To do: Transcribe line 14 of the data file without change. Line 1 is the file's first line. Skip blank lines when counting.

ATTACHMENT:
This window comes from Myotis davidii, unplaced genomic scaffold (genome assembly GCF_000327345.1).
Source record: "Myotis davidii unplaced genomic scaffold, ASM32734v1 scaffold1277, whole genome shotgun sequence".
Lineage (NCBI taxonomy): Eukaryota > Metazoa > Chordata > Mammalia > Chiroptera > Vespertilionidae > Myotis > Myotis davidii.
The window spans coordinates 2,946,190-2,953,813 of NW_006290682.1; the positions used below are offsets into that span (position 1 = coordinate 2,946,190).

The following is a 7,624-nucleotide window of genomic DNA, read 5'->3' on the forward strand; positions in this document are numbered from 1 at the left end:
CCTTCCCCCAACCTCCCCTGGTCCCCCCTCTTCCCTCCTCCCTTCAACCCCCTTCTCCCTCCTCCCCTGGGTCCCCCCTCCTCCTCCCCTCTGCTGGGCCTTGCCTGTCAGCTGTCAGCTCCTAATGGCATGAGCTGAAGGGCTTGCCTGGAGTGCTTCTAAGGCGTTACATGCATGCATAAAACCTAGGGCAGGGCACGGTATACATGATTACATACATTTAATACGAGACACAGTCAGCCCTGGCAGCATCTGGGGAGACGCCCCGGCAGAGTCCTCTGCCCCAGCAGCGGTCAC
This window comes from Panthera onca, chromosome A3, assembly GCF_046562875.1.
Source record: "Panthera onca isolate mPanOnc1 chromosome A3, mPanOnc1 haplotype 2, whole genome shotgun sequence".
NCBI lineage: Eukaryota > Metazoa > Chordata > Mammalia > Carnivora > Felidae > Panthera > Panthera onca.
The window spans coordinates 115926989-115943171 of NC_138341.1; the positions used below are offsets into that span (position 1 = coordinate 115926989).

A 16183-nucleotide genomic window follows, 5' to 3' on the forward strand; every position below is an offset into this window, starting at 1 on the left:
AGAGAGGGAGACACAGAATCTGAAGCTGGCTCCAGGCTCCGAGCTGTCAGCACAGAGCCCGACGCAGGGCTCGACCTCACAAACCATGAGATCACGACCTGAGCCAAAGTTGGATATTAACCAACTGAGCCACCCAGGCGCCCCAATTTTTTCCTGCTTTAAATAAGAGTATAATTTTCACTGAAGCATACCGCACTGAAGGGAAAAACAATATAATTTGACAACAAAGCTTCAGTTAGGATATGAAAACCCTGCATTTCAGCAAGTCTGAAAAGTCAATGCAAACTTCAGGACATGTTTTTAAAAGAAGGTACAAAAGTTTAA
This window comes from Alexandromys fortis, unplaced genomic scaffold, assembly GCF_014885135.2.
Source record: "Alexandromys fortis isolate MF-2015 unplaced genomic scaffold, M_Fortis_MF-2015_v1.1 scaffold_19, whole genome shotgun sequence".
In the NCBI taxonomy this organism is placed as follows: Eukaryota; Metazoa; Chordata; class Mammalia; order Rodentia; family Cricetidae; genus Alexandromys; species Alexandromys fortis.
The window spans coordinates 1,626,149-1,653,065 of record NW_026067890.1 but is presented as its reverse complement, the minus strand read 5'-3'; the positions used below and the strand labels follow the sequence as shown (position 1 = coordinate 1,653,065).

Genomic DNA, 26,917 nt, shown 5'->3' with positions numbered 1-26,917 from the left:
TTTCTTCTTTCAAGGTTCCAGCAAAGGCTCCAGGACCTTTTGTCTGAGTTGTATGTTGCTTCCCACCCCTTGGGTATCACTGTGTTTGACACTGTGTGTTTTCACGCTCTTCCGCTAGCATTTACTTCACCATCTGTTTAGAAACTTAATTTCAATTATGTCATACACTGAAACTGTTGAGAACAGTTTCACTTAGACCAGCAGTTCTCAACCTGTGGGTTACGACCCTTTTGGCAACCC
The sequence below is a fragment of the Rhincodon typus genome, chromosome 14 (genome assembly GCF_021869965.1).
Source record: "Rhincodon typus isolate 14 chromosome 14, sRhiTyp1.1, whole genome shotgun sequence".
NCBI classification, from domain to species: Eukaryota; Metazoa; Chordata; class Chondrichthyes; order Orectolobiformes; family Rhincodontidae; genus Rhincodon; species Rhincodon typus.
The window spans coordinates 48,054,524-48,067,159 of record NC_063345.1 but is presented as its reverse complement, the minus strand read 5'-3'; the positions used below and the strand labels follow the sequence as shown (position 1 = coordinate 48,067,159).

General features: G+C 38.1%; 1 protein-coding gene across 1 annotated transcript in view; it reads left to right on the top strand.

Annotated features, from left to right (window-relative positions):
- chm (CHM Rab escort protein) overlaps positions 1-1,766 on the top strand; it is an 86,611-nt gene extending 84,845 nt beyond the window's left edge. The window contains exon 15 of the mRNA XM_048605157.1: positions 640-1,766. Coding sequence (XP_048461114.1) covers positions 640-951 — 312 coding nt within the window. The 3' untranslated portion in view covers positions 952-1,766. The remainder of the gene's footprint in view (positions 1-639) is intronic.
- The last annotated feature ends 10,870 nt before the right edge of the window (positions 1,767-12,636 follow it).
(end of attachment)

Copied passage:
Source record: "Alexandromys fortis isolate MF-2015 unplaced genomic scaffold, M_Fortis_MF-2015_v1.1 scaffold_19, whole genome shotgun sequence".